With open-ended questions all through the beginning of the book, How Do Dinosaurs Stay Safe? get the kids involved in answering with their ideas about staying safe. The humorous and colorful pictures of the dinos are engaging, while the ‘parents’ of the dinosaurs react in the backgrounds. If you look closely on each page, you’ll find the scientific names of all the dinosaurs pictured!

Recommended for ages 3-5.

Nicki P.

Schimelpfenig Library

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A Lullaby for Little One

March 31, 2015

lullA Lullaby for Little One

By Dawn Casey

Illustrated by Charles Fuge

This sweet story of a big daddy bunny and his baby bunny follows the pair all over their meadow as they play with friends. They hop and frolic and chase each other, playing hide and seek and peek-a-boo. At the end of the day, baby bunny gets a case of a sniffles when he gets tired. They say goodbye to their friends and big daddy bunny sings his little one a sweet lullaby.

Full of colorful, joyful illustrations, this story is a great bedtime treat for your little one. The rhyming text is soothing and predictable, allowing younger readers to become involved with guessing what could come next.

Recommended for ages 2-4.

Nicki P.

Schimelpfenig Library

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Red: a crayon’s story

March 24, 2015

 

Enjoy another clever and educational book by Michael Hall.  What happens when you are considered to be a red crayon?  You even have a label on you that says  you are RED.  But whenever you are asked to create something that is red guess what color appears, BLUE!  Your crayon friends, parents and grandparents are all trying to understand you but even through encouragement they get a bit frustrated with you, the red crayon.  This labelled crayon that says RED never gives up and tries and tries to do what is expected of him.  Will he ever realize his true self, his true color?  Not let his label portray who his really is!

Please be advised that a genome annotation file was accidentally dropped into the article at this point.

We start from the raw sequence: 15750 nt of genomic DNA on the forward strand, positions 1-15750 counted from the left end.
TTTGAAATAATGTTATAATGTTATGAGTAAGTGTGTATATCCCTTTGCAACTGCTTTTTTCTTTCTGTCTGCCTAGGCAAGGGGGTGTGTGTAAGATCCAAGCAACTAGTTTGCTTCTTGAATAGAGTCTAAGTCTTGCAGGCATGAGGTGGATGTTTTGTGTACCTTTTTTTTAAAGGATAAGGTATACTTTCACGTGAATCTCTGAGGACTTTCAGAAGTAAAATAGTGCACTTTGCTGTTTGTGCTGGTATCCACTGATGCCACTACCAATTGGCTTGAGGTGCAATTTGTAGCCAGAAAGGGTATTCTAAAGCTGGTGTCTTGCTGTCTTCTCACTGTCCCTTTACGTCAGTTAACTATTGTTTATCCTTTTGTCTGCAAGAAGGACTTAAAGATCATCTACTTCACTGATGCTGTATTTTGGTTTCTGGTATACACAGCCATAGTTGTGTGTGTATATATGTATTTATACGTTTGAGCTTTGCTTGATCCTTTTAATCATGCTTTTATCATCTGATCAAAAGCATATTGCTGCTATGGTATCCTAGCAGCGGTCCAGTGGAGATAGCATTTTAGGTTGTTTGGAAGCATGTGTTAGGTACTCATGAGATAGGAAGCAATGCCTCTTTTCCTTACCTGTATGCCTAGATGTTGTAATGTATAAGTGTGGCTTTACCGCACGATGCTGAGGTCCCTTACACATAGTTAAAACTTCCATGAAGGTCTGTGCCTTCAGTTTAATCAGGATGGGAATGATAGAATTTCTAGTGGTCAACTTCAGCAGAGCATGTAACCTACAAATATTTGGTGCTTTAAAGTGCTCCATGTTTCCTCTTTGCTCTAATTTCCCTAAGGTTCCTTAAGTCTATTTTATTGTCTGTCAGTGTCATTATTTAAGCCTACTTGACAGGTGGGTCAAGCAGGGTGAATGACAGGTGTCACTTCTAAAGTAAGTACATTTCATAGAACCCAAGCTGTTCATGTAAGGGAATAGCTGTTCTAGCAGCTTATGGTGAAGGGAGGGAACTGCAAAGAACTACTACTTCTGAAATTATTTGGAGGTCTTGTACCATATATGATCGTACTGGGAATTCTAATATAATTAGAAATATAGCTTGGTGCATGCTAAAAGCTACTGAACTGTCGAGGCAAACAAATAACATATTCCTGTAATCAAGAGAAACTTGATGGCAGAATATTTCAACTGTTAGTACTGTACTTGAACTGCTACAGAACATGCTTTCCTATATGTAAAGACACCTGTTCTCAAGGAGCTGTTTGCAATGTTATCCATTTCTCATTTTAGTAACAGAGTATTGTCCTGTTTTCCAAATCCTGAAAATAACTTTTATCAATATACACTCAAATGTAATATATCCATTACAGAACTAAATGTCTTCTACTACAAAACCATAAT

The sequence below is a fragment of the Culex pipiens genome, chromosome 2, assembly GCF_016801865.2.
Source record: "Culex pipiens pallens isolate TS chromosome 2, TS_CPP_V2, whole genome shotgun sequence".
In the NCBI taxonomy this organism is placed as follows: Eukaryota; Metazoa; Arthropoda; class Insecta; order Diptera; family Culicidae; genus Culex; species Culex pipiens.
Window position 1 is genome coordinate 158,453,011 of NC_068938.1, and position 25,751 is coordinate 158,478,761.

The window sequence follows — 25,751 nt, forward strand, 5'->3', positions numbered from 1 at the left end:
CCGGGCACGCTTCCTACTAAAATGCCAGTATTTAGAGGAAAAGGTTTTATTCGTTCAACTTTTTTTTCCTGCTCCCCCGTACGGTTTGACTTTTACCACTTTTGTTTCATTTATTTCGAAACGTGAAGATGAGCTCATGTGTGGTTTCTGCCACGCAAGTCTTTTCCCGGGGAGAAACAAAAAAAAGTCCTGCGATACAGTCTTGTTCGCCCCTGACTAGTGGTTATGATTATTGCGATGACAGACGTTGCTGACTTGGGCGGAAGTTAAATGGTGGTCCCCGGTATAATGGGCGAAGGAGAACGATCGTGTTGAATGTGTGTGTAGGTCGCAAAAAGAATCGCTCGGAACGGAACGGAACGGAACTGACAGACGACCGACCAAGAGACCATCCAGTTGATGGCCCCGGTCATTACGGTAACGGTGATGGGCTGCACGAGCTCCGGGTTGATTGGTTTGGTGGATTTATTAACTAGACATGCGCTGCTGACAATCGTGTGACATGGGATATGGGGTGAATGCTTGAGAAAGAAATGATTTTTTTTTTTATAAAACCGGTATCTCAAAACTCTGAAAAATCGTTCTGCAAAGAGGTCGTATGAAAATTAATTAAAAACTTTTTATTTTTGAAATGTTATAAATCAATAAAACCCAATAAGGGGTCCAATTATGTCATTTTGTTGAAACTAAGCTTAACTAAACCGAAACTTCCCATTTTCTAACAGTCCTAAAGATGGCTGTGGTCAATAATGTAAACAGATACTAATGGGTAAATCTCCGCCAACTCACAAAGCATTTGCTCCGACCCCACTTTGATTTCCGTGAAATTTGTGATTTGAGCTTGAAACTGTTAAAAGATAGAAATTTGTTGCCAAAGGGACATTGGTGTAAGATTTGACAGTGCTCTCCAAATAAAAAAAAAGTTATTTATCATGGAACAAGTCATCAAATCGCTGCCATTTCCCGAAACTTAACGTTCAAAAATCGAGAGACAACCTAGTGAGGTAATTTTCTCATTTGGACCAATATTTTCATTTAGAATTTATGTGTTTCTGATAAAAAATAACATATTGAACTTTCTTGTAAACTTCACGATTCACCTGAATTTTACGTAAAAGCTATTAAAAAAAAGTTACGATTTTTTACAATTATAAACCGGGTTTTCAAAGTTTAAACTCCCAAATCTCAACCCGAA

Michael Hall does a fabulous job with Red: a crayon’s story.  He develops such creativity within this book as he conveys an important lesson about life that many people young and old struggle with today.  The book gives parents and adults dealing with children the opportunity to discuss the importance of developing a sense of self and the effects of peer pressure.  The illustrations are fun, large and comical as each crayon is named according to their relationship with red crayon.  You will just have to pick up and read this book to appreciate the full impact of this delightful book.

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Monkey with a Tool Belt and the Noisy Problem

March 19, 2015

Monkey with a Tool Belt and the Noisy Problem

Written and illustrated by Chris Monroe

Chico Bon Bon, errant repairmonkey, is back with his tool belt in this companion book to Monkey with a Tool BeltWhen Chico wakes to a loud clatter, he searches his tree house to discover the source of the noise, only to find an elephant named Clark in his laundry shoot!  Can Chico solve this noisy problem?

As with the other two books featuring Chico (Monkey with a Tool Belt and Monkey with a Tool Belt and the Seaside Shenanigans), Monroe’s quirky illustrations and shameless sense of humor are a picture book win.  Jokes for both kids and adults make this adventure even more fun; be sure to read the entire list of tools on Chico’s tool belt to be rewarded with plenty of laughs!  With whimsicality and an eye on problem-solving skills, Chico may have kids asking for a tool belt of their own.  Recommended for preschool – 3rd grade.

 

Reviewed by Alyssa (Davis Library)